A University of Portland student was suspended for writing a program to bypass the Cisco Clean Access NAC system on campus. Apparently this incredibly dangerous activity is a Patriot Act violation. Or, at least, it is if you believe the letters being sent out by the administration at UP who seem to be confusing "skipping security checks" and "hack into a licensed product" First, let me mention that I work as a Senior Security Engineer at the University of Florida. I spend 40hrs a week (at least!) dealing with exactly the same type of threats that the folks at the University of Portland deal with and strongly understand the value of NAC in protecting such a difficult network to defend. I should mention that what I write here is obviously not in any way official UFL policy or opinion. I've never been concerned by methods to evade NAC. People who are capable of evading NAC are not the users you're trying to protect from compromise by ensuring they're secure anyway. Deal with the vast majority of users who need NAC for their own protection and the protection of the network and don't worry about the few smart enough to actually evade it.
UP's reaction was not proportionate to the issue. From what's been posted online of the policies and reactions the administrative staff has had to the incident (    ), somebody seriously over-reacted. Let's put it this way -- what the program that Mr. Maass wrote did was essentially make his computer look like a PDA. Or a game-system, or any other network device besides those supported by the version of CCA at UP. He didn't hack in without using a username and password, or steal anyone else's account. He didn't attack the CCA system itself with any exploit at all.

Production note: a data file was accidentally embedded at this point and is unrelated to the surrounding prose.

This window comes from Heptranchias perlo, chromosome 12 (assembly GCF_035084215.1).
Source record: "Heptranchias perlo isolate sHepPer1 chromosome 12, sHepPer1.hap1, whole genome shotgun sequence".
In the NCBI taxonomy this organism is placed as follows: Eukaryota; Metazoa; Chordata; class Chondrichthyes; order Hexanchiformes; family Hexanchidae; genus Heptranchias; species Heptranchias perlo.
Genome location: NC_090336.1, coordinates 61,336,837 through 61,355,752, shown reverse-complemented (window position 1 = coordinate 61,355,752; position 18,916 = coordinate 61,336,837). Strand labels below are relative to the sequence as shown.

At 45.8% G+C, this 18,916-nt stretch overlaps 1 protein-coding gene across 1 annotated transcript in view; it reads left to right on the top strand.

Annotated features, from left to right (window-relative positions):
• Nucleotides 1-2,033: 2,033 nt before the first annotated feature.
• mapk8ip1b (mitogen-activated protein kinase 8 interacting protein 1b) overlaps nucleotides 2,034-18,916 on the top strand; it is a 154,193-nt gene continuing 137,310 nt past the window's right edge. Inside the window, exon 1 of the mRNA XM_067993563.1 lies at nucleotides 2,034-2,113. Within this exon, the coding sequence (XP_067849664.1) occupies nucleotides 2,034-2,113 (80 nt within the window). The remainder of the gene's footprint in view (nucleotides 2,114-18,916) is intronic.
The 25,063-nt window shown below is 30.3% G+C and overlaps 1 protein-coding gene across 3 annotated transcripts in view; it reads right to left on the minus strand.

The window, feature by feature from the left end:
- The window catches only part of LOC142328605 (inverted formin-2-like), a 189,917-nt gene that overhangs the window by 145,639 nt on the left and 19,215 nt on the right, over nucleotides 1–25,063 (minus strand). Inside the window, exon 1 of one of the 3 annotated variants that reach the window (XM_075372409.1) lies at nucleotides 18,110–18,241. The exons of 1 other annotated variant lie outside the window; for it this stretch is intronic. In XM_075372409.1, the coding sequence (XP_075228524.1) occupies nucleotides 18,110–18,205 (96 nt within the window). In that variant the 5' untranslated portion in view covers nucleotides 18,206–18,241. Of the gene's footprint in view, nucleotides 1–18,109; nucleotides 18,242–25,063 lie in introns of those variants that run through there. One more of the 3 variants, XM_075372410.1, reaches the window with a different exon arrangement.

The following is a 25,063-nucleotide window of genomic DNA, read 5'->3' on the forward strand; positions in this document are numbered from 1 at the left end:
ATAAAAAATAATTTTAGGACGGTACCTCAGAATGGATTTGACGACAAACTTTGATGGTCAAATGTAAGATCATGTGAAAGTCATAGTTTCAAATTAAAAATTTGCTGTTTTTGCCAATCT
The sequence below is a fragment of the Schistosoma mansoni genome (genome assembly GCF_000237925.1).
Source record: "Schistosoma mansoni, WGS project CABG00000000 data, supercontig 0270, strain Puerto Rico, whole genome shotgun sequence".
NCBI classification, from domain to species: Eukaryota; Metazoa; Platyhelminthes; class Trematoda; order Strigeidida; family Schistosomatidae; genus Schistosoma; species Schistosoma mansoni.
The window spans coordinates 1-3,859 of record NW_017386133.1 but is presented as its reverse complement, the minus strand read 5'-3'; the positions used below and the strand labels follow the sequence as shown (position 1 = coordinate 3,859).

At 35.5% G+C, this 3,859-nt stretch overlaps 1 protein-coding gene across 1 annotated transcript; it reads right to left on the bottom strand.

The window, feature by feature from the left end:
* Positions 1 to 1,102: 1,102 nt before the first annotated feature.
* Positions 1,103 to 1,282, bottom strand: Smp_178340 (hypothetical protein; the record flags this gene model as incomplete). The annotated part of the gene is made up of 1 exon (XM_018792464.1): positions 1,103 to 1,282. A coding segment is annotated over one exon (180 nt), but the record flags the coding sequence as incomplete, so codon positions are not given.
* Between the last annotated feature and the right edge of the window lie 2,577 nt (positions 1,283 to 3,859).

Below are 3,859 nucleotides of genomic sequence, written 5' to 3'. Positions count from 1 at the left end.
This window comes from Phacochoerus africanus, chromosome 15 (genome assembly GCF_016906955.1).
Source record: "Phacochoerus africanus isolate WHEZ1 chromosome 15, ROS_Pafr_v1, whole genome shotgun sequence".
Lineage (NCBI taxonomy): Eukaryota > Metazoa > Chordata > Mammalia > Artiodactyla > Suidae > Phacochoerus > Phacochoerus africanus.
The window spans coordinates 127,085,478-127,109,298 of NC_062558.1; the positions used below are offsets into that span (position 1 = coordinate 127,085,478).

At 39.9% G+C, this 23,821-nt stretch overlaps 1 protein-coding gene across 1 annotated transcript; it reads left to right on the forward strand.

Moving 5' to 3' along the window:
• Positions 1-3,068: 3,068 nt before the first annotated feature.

That's not to say he didn't handle it poorly. And his actions probably should be a violation of campus policy even if it wasn't when he did it (UP: add some language about "attempting to evade security measures meant to protect the network" and you're done). But suspension? The letter to the local newspaper mentions that there were no less than 19 other lesser sanctions that could have been taken in this instance (see  above). A suspension is ridiculous.
It's also odd the way that other students at UP who possessed the program are having action taken against them. One uses a Mac and couldn't even use the program if he wanted to and yet is still having sanctions taken against him. If all it takes is a program that can be used to evade security, they'd better take action against every student, faculty, and staff on that campus running a web browser (most of them, I would imagine). A browser and a little knowledge is all the weapon you need to hack most websites. Better crack down on butter knives and forks in the cafeteria too while you're at it.
Of course, maybe I'm only taking this position because not too many years ago I showed my own little brother how to evade an early version of CCA on his campus merely by changing his User-Agent string to resemble a Mac (that technique has long since stopped being an effective way to bypass CCA, but there are still many others and always will be in a system where you're trying to get trusted responses from an untrusted system).